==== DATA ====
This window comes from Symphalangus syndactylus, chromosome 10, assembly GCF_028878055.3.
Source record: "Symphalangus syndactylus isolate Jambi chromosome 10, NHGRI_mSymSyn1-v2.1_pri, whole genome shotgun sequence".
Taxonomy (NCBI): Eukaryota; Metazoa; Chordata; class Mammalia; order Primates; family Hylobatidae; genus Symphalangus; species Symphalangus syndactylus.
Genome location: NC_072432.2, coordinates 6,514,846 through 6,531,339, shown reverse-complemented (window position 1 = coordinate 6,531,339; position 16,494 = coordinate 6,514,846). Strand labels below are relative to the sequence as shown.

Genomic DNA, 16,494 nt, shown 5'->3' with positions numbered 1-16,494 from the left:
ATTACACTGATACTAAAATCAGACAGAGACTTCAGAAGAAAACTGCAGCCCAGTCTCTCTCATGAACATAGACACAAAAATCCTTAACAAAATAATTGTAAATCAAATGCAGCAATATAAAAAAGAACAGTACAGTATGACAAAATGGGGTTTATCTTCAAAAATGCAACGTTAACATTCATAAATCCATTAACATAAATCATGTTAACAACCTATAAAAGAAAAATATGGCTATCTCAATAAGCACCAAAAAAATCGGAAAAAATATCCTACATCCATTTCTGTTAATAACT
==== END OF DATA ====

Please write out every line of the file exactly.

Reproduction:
This window comes from Symphalangus syndactylus, chromosome 10, assembly GCF_028878055.3.
Source record: "Symphalangus syndactylus isolate Jambi chromosome 10, NHGRI_mSymSyn1-v2.1_pri, whole genome shotgun sequence".
Taxonomy (NCBI): Eukaryota; Metazoa; Chordata; class Mammalia; order Primates; family Hylobatidae; genus Symphalangus; species Symphalangus syndactylus.
Genome location: NC_072432.2, coordinates 6,514,846 through 6,531,339, shown reverse-complemented (window position 1 = coordinate 6,531,339; position 16,494 = coordinate 6,514,846). Strand labels below are relative to the sequence as shown.

Genomic DNA, 16,494 nt, shown 5'->3' with positions numbered 1-16,494 from the left:
ATTACACTGATACTAAAATCAGACAGAGACTTCAGAAGAAAACTGCAGCCCAGTCTCTCTCATGAACATAGACACAAAAATCCTTAACAAAATAATTGTAAATCAAATGCAGCAATATAAAAAAGAACAGTACAGTATGACAAAATGGGGTTTATCTTCAAAAATGCAACGTTAACATTCATAAATCCATTAACATAAATCATGTTAACAACCTATAAAAGAAAAATATGGCTATCTCAATAAGCACCAAAAAAATCGGAAAAAATATCCTACATCCATTTCTGTTAATAACT